'Familiar' ID thefts especially hard on victim - Albuquerque Journal

‘Familiar’ ID thefts especially hard on victim

Copyright © 2020 Albuquerque Journal

When experts talk about fraud committed within a family, many people picture the all-too-common cases in which adult children exploit a vulnerable parent in an effort to steal their money.

That’s not the situation a 38-year-old former Albuquerque resident found herself in when she learned her sister had been using her stolen identity for years.

The woman, who now lives in Mesa, Arizona, discovered in 2018 her driver’s license had been revoked because her sister had racked up 17 criminal charges in her name. The sister, who was still living in Albuquerque, also used the woman’s credit card to charge $4,000 in medical expenses.

“The more I looked into it, the deeper it got,” she said.

She suspects her sister, who is a less than a year younger, stole her Social Security card while visiting her in Arizona.

“I can’t even really explain to you how I feel,” the woman said in a phone interview. “I feel betrayed. I feel hurt. I feel let down by my own family. It’s devastating, to be honest.”

It’s called “familiar identity theft,” when the thief is a friend or family member – someone the victim knows and trusts.

It can be an especially difficult crime if other family members or friends urge the victim not to report the incident to police. Many victims ” feel they bear some responsibility for what has occurred,” according to the Identity Theft Resource Center. They also may feel it’s better to keep the theft within the family.

However, the resource center encourages victimized family members to file a police report as the first step toward undoing the damage. Doing so shows, in an official way, that “you’re not the one responsible for the fraudulent activity,” the resource center says.

In particular, if you don’t alert authorities about credit card fraud, “you’re accepting responsibility for the charges. That means the debt is yours, the damage to your credit report will follow you and the harm to your family relationships will be lasting.”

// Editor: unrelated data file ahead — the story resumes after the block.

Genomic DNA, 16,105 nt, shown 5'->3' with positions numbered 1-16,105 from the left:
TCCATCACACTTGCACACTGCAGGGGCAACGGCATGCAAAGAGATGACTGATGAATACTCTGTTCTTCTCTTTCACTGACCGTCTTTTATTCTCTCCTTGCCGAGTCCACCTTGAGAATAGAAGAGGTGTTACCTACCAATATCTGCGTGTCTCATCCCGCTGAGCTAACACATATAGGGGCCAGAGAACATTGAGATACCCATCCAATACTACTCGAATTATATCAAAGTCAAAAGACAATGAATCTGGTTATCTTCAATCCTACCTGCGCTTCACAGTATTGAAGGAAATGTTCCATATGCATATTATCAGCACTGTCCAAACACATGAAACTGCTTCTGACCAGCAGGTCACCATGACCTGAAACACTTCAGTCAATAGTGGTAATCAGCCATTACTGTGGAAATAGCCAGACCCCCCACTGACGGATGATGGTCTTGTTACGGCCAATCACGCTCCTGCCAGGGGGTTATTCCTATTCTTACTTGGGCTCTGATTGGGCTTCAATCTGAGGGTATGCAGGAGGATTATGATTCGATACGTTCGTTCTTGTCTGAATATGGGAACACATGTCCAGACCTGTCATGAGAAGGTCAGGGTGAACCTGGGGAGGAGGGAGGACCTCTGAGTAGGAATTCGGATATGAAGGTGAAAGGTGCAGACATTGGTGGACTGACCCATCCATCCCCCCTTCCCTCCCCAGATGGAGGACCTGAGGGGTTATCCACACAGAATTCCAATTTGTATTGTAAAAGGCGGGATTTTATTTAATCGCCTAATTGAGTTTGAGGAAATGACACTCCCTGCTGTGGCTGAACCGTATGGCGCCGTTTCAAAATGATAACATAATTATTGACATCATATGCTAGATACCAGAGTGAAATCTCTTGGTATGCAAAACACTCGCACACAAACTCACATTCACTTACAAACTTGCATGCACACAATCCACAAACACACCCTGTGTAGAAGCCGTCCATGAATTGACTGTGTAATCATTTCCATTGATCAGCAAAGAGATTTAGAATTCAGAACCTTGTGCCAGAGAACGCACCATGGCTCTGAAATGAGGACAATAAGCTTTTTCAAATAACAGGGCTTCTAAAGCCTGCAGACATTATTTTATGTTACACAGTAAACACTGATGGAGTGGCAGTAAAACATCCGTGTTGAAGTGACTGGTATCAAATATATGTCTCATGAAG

The center also advises general security steps when it comes to your ID, such as making sure computer devices are password-protected and securing personally identifying documents, such as bank statements, credit card statements or Social Security cards.

The Arizona woman has contacted police and is awaiting action. She has no idea where her sister is.

“I don’t know what I could have done differently,” she says. “It’s hard for me to forgive her.”

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A warning for businesses: Scammers are using new voice-mimicking software to leave messages that appear to come from a supervisor, according to the Better Business Bureau.

The technology can be used, for example, to trick employees into wiring money to a “vendor” for a rush project, the BBB says. The money instead goes to the scammer.

“This ‘voice cloning’ technology has recently advanced to the place where anyone with the right software can clone a voice from a very small audio sample,” the BBB says.

Here’s what to do, courtesy of the BBB:

• Make it an official company policy to confirm all change and payment requests before making a transfer, rather than relying on email or voicemail alone.

• Secure accounts by setting up multifactor authentication for email logins and other changes in email settings. Verify any changes in information about customers, employers or vendors.

Contact Ellen Marks at emarks@abqjournal.com or 505-823-3842 if you are aware of what sounds like a scam. To report a scam to law enforcement, contact the New Mexico Consumer Protection Division toll-free at 1-844-255-9210​.

 


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